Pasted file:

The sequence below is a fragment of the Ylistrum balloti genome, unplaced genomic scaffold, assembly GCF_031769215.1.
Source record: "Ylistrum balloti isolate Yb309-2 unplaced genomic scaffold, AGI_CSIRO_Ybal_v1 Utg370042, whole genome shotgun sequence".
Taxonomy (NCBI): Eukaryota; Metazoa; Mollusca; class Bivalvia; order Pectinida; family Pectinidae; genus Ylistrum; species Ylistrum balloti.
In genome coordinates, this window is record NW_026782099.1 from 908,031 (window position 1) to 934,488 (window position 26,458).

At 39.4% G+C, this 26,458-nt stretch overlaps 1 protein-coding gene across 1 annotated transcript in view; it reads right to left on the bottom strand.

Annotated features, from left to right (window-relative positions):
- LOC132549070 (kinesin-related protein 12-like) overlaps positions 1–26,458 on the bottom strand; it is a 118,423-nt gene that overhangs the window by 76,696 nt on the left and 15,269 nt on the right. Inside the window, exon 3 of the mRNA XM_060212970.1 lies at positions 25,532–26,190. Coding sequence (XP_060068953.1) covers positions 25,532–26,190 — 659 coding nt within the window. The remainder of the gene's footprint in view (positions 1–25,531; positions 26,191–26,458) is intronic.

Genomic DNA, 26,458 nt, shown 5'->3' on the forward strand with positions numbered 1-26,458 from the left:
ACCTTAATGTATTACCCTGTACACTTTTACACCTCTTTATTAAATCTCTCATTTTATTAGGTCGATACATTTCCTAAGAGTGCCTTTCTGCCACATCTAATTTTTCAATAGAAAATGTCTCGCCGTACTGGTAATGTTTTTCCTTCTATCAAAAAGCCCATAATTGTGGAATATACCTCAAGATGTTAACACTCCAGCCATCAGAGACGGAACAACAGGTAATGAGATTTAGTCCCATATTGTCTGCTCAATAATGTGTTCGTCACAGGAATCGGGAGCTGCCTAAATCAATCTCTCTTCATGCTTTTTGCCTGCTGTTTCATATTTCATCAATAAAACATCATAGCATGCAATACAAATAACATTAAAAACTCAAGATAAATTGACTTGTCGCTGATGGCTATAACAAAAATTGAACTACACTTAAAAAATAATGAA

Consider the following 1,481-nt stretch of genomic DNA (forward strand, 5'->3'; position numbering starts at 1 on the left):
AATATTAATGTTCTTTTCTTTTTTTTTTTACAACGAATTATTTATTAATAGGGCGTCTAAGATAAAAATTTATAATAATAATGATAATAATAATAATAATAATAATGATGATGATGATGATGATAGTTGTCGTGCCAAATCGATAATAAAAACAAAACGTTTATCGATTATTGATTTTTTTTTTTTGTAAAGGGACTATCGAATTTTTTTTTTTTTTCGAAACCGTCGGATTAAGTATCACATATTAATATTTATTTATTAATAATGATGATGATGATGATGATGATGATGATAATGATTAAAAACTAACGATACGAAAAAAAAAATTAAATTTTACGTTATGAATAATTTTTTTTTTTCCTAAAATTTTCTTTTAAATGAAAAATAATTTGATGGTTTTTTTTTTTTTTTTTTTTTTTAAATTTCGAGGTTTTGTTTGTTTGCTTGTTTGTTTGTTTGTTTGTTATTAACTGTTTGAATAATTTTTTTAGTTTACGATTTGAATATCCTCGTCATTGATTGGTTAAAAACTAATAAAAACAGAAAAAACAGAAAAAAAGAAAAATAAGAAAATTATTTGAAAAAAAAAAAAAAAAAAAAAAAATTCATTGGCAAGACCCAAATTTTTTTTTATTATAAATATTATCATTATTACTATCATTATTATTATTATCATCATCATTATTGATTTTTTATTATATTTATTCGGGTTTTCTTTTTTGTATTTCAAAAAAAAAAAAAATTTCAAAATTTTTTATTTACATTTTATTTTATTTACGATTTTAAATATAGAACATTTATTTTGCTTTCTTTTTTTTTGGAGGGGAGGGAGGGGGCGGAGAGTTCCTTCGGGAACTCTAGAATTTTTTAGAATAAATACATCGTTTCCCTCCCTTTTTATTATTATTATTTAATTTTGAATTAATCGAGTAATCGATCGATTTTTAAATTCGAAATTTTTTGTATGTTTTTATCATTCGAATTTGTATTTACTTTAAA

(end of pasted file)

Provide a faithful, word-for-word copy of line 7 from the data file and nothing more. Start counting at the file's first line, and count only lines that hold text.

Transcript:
- LOC132549070 (kinesin-related protein 12-like) overlaps positions 1–26,458 on the bottom strand; it is a 118,423-nt gene that overhangs the window by 76,696 nt on the left and 15,269 nt on the right. Inside the window, exon 3 of the mRNA XM_060212970.1 lies at positions 25,532–26,190. Coding sequence (XP_060068953.1) covers positions 25,532–26,190 — 659 coding nt within the window. The remainder of the gene's footprint in view (positions 1–25,531; positions 26,191–26,458) is intronic.